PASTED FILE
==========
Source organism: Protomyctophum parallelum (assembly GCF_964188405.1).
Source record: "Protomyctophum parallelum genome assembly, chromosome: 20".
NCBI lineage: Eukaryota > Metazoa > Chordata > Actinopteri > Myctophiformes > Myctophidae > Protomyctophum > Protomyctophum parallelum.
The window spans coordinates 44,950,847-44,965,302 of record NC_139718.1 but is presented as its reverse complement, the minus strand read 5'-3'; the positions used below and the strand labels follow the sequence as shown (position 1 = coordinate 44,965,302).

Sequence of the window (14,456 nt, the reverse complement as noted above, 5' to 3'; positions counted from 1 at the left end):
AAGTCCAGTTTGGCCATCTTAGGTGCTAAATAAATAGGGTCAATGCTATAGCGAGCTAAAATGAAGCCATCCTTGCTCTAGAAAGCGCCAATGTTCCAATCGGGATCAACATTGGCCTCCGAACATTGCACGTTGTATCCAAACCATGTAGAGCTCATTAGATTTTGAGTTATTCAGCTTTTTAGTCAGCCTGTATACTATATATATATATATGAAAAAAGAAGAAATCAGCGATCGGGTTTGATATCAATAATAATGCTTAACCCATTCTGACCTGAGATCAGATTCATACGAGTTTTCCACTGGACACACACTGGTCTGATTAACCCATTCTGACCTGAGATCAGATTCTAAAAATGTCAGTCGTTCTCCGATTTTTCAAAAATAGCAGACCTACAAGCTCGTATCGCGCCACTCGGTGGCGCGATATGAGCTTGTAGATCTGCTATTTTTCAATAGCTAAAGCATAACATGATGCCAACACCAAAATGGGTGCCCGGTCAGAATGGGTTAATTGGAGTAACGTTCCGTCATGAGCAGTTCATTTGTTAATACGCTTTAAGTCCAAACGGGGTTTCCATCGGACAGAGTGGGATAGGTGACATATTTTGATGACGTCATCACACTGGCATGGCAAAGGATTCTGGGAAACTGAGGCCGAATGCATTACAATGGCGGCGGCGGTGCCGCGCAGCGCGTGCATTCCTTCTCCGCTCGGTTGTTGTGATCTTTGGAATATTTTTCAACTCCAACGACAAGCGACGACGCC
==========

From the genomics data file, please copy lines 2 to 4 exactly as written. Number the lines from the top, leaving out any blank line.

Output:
Source record: "Protomyctophum parallelum genome assembly, chromosome: 20".
NCBI lineage: Eukaryota > Metazoa > Chordata > Actinopteri > Myctophiformes > Myctophidae > Protomyctophum > Protomyctophum parallelum.
The window spans coordinates 44,950,847-44,965,302 of record NC_139718.1 but is presented as its reverse complement, the minus strand read 5'-3'; the positions used below and the strand labels follow the sequence as shown (position 1 = coordinate 44,965,302).